A counsellor at a prestigious Queensland private school ritually hypnotised students before masturbating them, slapping them in the face and putting acupuncture needles in one child’s genitals, the royal commission into institutional responses to child sex abuse has heard.
The scores of alleged victims of Kevin Lynch at Brisbane Grammar school included a boy who was sexually abused in a grief counselling session given after learning his father had committed suicide.
The commission hearing in Brisbane is examining the response to abuse claims against Lynch from the 1970s to the 1990s at Grammar and later St Paul’s Anglican school, and another former St Paul’s teacher, Gregory Robert Knight in the 1980s.
Also to come under scrutiny is former South Australian education minister Don Hopgood, who was a member of the same musical group in Adelaide as Knight when he gave him a glowing personal reference on parliamentary letterhead despite allegedly knowing a departmental inquiry found Knight engaged in “disgraceful” conduct with school students.
The royal commission also heard that Hopgood ordered that the South Australian education department rescind its dismissal of Knight and accept his resignation, which enabled him to get jobs in Queensland schools. Knight lost his job at St Paul’s over abuse allegations but then taught in the Northern Territory, where he was eventually jailed over indecent dealing with a student.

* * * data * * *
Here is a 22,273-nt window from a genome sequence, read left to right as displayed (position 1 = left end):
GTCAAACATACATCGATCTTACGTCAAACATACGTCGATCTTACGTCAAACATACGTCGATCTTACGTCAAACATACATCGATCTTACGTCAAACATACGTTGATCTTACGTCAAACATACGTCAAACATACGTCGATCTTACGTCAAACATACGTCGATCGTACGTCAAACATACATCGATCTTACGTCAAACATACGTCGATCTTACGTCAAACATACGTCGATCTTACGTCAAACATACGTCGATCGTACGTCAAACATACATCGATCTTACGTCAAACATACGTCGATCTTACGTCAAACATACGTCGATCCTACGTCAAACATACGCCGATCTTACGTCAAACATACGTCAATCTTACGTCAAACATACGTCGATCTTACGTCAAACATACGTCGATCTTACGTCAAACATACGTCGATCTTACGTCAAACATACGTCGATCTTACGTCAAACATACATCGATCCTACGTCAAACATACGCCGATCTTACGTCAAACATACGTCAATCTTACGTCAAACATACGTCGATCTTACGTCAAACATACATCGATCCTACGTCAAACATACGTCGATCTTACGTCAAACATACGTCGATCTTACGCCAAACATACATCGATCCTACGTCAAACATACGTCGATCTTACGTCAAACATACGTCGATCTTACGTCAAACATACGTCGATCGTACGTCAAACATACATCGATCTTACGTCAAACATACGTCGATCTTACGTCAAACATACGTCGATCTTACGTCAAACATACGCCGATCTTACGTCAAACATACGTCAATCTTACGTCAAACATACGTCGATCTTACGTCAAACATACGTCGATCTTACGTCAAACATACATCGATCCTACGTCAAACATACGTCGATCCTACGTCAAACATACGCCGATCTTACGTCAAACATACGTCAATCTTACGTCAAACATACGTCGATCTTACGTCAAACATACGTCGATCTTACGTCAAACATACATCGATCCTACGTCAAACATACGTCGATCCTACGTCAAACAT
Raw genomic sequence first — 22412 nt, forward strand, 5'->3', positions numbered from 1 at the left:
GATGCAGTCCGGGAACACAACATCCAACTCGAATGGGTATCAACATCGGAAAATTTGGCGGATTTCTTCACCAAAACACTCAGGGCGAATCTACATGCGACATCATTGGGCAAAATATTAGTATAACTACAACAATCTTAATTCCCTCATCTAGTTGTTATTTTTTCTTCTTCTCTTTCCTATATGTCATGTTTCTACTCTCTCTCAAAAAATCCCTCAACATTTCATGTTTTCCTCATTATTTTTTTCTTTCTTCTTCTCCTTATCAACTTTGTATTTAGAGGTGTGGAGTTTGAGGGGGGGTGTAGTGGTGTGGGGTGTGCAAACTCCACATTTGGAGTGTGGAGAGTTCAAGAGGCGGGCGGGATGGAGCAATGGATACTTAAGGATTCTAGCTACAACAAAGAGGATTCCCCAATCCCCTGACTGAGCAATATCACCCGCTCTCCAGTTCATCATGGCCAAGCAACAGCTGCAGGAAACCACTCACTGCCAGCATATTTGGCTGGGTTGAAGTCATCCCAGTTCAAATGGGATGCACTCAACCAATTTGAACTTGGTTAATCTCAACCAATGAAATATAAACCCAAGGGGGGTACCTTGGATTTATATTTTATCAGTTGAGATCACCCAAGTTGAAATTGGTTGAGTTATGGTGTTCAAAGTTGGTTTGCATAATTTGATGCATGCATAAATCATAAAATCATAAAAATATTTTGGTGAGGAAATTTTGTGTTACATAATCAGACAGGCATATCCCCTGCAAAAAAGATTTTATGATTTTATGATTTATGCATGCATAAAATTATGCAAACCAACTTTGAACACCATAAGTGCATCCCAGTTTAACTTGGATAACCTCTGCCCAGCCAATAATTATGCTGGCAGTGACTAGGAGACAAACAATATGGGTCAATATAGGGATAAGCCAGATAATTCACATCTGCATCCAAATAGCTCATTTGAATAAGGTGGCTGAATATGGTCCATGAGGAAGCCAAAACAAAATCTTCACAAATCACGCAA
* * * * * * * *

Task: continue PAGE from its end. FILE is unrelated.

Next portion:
One victim said he could not understand why Grammar staff had not questioned why Lynch operated out of a room that had two heavy, soundproof doors, red and green light signals controlling student access, and had significant stocks of tissues and towels.
The room was set up as a “sick conveyer belt of victims for Lynch”, he said.
BQK alleged to the commission that Wayne Cochrane, a former Grammar schoolmaster, had failed to protect him.
BQK said Grammar was “essentially a business venture which traded on its reputation and was blind to anything which didn’t accord to that vision”.
“I was badly let down by this culture of turning a blind eye and protecting the brand and it is hard not to see it is a deliberate cover up,” he said.
Counsel assisting the commission, David Lloyd, said that Lynch abused “significant numbers” of students at Grammar from 1973 to 1988 and then at St Paul’s Anglican school from 1989 to 1997.
The commission was in contact with 80 former students of both schools claiming abuse, Lloyd said.
Lynch committed suicide in 1997 a day after he was charged with sex offences against a St Paul’s student who had secretly recorded a confession.
The scale of Lynch’s abuse only came into public view following media revelations that Nigel Parodi, who shot three police then himself in 2000, was among his victims at Grammar.